I know you are all busy and you don’t have time to follow everything that goes on in Washington, but did you know that the Transportation Security Administration held a public hearing in Washington, DC last week on the TSA’s so-called Secure Flight scheme to require government-issued travel credentials and individualized, explicit, prior permission for all domestic airline travelers within the U.S., and to subject us to government-compelled search and interrogation by private commercial third parties whenever we fly.
To me, this seems to violate a basic freedom Americans have always had — the freedom to fly around America. Sure we have always had to get passports to travel abroad, but I’m wondering whether Homeland Security really needs to make our domestic travel even harder than it already is.
When I go to California now, which I do about once a month, I have to get to the airport two hours in advance, take my liquids and put them in a freezer bag, throw away anything larger than three ounces, take my shoes off, take my laptop out of my bag, wait in a long line to get through security, and then stand in a little holding pen for five or ten minutes until a “female assist” is free so she can wand me and pat me down because I have had a hip replacement. The fact that I have a card from my physician in my wallet that tells the world where the metal part is inside my body makes absolutely no difference.
So travelling has become a pain, rather than a pleasure. And for those of us who travel for business, which is most of the working world, it is a pain that has to be endured repeatedly.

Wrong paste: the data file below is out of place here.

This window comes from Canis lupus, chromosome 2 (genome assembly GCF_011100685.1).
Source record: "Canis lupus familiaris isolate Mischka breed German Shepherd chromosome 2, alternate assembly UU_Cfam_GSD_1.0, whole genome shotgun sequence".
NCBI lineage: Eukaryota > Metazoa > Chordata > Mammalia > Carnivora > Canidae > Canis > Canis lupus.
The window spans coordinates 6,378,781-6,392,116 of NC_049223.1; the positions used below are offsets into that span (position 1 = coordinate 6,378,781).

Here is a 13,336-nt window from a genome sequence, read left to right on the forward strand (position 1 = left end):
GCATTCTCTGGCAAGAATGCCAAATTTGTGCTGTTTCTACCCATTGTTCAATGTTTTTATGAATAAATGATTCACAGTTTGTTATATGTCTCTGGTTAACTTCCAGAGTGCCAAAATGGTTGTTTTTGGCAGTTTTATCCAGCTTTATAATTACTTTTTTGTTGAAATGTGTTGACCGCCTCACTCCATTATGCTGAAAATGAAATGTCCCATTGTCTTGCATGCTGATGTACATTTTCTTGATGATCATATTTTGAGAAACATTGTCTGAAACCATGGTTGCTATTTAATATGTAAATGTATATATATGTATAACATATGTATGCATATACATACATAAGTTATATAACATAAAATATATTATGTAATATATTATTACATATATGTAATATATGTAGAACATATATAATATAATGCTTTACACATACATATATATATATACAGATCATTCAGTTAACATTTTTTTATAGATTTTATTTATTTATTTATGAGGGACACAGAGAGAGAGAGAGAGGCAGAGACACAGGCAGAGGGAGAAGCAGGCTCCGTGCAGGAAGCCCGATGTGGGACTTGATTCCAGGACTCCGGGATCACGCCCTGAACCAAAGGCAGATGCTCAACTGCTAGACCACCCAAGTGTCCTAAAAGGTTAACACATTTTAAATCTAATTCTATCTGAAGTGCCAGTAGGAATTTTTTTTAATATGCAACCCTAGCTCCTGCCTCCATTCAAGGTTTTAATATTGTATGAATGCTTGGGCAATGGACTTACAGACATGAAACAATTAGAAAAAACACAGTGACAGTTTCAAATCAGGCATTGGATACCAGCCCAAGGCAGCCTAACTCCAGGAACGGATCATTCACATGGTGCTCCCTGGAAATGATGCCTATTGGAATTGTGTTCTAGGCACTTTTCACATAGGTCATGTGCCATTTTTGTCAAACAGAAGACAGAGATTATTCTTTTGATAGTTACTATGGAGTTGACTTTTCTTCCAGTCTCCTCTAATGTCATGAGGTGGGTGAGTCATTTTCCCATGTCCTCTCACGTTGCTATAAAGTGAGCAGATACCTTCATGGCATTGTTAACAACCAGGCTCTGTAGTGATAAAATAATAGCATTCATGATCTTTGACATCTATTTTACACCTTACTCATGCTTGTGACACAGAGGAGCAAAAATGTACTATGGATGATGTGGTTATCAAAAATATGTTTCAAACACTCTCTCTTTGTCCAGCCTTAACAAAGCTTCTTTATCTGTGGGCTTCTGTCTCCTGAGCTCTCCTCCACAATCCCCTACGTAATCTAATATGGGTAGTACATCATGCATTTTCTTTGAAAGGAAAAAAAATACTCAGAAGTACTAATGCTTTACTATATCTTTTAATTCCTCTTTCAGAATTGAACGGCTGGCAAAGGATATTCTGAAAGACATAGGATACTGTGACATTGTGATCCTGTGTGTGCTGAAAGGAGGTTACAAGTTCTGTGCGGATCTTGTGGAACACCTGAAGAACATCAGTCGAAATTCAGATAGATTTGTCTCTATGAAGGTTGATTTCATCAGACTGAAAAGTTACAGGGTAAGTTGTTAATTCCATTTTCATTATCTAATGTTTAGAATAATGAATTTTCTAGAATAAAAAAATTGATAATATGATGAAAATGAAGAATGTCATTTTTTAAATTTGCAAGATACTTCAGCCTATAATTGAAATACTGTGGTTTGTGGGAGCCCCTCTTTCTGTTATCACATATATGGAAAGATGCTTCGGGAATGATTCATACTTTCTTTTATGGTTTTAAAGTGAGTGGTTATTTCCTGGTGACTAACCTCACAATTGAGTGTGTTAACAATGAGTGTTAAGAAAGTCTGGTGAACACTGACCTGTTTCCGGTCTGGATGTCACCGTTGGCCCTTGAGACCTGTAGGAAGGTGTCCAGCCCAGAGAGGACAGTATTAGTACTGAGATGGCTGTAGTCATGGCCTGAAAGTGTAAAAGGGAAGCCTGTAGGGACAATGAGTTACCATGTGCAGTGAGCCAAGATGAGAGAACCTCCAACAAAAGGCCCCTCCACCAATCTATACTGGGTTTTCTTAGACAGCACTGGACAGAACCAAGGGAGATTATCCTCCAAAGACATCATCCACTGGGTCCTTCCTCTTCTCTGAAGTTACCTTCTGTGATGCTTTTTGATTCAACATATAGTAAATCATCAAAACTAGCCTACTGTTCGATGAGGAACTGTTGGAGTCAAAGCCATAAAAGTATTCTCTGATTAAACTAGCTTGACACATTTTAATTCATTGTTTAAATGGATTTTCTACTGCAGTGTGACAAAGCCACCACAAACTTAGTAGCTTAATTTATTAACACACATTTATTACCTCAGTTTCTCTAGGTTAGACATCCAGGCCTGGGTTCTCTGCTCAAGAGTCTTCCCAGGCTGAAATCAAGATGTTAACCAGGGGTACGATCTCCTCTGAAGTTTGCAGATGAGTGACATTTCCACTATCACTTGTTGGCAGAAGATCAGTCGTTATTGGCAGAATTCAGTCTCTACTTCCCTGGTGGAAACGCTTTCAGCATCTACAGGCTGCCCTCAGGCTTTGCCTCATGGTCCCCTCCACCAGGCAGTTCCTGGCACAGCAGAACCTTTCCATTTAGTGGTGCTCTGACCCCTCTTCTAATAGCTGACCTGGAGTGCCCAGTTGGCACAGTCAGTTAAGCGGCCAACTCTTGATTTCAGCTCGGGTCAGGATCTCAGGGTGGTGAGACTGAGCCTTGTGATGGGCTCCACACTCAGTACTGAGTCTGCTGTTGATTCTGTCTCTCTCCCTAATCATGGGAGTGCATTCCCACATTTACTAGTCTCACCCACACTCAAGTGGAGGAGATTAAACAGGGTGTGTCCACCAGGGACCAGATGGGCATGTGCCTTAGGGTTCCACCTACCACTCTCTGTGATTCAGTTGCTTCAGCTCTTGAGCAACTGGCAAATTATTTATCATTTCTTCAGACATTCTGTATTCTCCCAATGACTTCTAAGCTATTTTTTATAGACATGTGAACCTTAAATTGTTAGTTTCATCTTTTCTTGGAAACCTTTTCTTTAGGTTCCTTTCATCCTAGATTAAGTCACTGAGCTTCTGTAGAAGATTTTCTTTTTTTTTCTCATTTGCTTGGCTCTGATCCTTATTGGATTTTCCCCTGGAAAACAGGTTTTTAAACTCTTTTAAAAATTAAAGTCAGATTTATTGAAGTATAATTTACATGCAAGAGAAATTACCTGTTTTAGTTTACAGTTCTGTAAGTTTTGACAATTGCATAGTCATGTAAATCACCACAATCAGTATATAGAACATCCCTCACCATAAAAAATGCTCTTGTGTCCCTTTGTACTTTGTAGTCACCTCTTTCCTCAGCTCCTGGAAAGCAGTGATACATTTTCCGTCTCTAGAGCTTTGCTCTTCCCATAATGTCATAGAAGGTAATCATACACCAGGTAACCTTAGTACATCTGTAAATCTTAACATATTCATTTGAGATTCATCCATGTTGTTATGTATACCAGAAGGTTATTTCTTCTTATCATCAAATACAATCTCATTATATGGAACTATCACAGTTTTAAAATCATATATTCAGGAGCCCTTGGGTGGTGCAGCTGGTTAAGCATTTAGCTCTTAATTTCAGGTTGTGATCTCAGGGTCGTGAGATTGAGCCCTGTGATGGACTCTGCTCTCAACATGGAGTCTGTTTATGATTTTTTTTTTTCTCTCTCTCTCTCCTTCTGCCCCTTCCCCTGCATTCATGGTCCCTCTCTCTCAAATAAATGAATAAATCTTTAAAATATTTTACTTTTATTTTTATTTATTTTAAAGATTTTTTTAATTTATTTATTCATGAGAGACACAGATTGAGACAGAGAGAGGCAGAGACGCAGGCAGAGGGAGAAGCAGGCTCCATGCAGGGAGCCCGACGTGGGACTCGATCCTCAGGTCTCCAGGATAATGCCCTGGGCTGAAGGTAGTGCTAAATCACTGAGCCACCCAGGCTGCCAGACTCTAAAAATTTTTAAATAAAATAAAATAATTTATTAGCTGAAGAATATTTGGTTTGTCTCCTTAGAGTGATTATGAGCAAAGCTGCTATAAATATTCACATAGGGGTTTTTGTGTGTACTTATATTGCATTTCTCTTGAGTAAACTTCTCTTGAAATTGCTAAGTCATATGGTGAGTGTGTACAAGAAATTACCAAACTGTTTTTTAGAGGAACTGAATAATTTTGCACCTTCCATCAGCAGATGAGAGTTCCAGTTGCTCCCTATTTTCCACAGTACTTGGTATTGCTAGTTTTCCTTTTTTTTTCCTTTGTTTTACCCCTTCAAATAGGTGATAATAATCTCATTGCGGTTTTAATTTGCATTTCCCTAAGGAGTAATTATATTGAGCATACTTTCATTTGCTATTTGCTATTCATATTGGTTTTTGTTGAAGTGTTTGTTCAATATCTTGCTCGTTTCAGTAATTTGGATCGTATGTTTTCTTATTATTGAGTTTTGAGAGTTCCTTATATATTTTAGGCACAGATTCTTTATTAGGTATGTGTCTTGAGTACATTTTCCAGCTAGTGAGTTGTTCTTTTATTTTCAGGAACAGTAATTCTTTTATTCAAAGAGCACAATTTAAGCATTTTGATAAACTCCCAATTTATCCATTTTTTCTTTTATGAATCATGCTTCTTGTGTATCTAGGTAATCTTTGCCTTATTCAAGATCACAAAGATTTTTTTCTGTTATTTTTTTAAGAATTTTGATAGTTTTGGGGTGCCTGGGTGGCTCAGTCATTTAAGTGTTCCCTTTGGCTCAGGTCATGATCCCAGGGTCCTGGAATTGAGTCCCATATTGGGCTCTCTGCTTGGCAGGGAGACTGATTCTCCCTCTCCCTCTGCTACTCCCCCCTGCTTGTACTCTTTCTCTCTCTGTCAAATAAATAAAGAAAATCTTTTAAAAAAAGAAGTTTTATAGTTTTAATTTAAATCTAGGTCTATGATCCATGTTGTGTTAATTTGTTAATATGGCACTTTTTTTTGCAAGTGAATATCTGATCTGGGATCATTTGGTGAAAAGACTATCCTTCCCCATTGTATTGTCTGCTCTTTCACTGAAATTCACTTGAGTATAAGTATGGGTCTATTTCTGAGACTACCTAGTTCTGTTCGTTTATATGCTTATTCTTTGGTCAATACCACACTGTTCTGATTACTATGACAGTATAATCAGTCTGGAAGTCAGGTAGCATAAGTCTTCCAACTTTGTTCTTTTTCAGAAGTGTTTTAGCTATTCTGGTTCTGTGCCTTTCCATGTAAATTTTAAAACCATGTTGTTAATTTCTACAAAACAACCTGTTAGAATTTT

But the worst part, in the words of a Washington Post article, is that “the U.S. government is collecting electronic records on the travel habits of millions of Americans who fly, drive or take cruises abroad, retaining data on the persons with whom they travel or plan to stay, the personal items they carry during their journeys, and even the books that travelers have carried, according to documents obtained by a group of civil liberties advocates and statements by government officials.
The personal travel records are meant to be stored for as long as 15 years, as part of the Department of Homeland Security’s effort to assess the security threat posed by all travelers entering the country.”
So you might want to choose what reading materials you take with you carefully the next time you travel. You also might want to follow the blog at PapersPlease.org to find out how to exempt your own records from this new law that’s moving forward.